Final pro-Trump Capitol riot crowd hearings to be held in July

A man breaks a window as a crowd of supporters of US President Donald Trump storms the US Capitol in Washington, January 6, 2021.

Leah Millis | Reuters

The House select committee investigating the Jan. 6 Capitol riot will hold its final two public hearings in July, rather than June as originally scheduled, D-Miss Chairman Bennie Thompson said Wednesday.

Thompson suggested that new evidence prompted the committee to revise its timeline. A select committee aide told CNBC that the panel “continues to receive additional evidence relevant to our investigation” into the Capitol riot, and will announce dates and times for final hearings “soon”.

The committee’s fifth public hearing, which is expected to focus on how former President Donald Trump lobbied the Justice Department to help him reverse his 2020 election defeat, is still scheduled for Thursday afternoon, Thompson confirmed to Capitol reporters.

“And the next two hearings will be later in July,” he said.

In these hearings, the committee aims to show how Trump unlawfully directed a violent mob toward the Capitol on January 6, 2021, and then failed to take swift action to quell the attack once it began. The panel’s vice chair, Rep. Liz Cheney, R-Wyo., said earlier this month that those final two hearings would take place in June.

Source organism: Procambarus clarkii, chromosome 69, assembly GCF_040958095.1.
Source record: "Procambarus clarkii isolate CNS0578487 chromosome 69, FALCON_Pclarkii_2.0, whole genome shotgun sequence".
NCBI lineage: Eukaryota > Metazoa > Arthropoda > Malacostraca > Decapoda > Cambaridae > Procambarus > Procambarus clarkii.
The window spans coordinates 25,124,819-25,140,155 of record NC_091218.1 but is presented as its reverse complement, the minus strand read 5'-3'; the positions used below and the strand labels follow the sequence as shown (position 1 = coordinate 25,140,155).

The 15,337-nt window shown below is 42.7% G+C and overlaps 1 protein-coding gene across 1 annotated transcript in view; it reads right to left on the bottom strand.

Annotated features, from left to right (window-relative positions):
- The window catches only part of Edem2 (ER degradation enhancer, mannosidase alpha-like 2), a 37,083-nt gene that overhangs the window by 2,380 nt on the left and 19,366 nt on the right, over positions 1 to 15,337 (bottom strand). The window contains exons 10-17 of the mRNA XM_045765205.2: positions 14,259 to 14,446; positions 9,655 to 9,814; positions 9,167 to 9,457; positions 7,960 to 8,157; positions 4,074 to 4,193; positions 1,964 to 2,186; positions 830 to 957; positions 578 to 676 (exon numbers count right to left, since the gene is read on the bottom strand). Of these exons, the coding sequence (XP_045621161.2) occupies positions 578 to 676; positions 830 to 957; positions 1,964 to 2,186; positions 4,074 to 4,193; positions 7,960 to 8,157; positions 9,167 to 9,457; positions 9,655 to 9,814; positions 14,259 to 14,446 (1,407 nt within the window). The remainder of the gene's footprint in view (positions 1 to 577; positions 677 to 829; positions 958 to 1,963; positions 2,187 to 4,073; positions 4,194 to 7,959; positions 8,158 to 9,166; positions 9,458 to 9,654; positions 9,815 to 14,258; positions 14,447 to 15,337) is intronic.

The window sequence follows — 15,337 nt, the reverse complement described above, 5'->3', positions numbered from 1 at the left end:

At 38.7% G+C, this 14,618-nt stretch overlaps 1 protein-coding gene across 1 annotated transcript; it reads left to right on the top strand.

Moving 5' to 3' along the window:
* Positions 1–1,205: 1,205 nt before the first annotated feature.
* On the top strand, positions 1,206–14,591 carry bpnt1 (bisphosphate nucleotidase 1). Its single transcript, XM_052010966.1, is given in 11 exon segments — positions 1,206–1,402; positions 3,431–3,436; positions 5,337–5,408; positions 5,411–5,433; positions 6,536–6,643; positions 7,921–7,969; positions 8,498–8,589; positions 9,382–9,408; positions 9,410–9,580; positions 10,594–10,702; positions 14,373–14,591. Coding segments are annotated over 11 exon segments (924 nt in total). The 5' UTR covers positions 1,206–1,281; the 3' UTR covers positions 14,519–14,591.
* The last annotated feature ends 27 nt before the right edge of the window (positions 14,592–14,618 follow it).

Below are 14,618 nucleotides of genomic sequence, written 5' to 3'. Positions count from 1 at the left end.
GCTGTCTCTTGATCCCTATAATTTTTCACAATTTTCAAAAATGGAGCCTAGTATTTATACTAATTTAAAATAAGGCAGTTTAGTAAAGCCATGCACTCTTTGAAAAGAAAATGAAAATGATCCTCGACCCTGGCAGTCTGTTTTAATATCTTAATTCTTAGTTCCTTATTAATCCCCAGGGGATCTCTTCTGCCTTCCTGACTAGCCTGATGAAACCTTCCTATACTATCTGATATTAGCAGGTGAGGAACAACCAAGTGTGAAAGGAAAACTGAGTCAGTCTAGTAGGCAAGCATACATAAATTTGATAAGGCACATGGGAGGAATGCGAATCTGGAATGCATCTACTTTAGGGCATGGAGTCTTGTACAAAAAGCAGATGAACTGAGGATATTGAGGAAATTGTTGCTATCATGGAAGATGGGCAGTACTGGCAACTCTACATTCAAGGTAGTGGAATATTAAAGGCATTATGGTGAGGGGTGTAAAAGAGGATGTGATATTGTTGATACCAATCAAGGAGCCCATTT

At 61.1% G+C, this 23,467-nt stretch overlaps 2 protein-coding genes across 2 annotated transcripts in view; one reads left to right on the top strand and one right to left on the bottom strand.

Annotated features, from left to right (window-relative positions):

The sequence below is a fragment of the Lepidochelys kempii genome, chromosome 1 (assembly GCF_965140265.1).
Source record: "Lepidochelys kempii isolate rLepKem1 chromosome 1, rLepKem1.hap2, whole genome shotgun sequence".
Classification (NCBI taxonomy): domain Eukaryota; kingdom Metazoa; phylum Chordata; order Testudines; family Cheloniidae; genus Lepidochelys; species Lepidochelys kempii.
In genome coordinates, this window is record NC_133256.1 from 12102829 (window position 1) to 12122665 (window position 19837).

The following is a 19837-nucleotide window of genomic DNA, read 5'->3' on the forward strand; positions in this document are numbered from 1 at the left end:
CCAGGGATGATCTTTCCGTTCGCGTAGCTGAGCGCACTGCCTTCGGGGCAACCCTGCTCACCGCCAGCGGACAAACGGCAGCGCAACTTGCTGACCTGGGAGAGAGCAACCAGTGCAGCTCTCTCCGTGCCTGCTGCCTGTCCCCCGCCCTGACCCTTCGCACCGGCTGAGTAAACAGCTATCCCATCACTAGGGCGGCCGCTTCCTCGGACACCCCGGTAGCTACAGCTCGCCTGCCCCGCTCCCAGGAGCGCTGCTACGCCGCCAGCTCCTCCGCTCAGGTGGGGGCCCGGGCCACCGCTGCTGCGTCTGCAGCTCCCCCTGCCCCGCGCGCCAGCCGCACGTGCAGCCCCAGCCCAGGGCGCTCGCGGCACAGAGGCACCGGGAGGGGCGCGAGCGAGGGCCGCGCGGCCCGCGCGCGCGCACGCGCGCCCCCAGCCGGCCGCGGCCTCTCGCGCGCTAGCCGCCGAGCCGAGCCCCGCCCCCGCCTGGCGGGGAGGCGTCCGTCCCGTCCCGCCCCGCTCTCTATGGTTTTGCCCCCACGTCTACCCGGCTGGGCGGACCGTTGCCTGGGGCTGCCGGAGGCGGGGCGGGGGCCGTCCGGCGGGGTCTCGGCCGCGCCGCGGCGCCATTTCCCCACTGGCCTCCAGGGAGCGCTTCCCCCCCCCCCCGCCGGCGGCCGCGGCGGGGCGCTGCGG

Committee members have made clear that their investigation is ongoing and that the series of public hearings this summer represent only the initial findings of the nearly year-long investigation into the pro-Trump insurgency on Capitol Hill.

The committee is still receiving new information and advice, including never-before-seen documentary footage from a filmmaker with access to Trump and his family before and after the riot. Investigators also continue to seek the cooperation of key witnesses, including former White House attorney Pat Cipollone and Ginni Thomas, wife of Supreme Court Justice Clarence Thomas.

The panel aims to produce a final report on its findings by the fall, Thompson said.

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